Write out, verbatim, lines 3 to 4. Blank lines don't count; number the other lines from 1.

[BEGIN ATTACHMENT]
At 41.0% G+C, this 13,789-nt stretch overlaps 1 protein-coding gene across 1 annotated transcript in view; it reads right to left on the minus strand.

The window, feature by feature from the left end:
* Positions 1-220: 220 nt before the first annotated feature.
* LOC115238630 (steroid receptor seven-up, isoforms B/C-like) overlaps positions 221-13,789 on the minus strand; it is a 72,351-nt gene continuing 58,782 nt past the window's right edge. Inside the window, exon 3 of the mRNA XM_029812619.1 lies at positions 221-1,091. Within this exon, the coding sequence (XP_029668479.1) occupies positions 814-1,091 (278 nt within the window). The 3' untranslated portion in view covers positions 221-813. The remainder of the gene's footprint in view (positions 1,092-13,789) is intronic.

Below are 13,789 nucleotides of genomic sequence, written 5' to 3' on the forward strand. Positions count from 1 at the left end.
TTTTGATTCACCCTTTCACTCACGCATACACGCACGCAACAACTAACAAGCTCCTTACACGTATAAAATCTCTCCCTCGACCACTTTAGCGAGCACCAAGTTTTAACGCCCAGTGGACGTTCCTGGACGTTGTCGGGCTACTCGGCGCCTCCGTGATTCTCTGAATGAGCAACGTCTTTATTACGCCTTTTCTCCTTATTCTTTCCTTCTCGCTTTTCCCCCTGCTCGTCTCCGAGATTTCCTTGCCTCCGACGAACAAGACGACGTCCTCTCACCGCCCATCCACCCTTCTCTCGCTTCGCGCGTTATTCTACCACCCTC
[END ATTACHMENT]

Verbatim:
* Positions 1-220: 220 nt before the first annotated feature.
* LOC115238630 (steroid receptor seven-up, isoforms B/C-like) overlaps positions 221-13,789 on the minus strand; it is a 72,351-nt gene continuing 58,782 nt past the window's right edge. Inside the window, exon 3 of the mRNA XM_029812619.1 lies at positions 221-1,091. Within this exon, the coding sequence (XP_029668479.1) occupies positions 814-1,091 (278 nt within the window). The 3' untranslated portion in view covers positions 221-813. The remainder of the gene's footprint in view (positions 1,092-13,789) is intronic.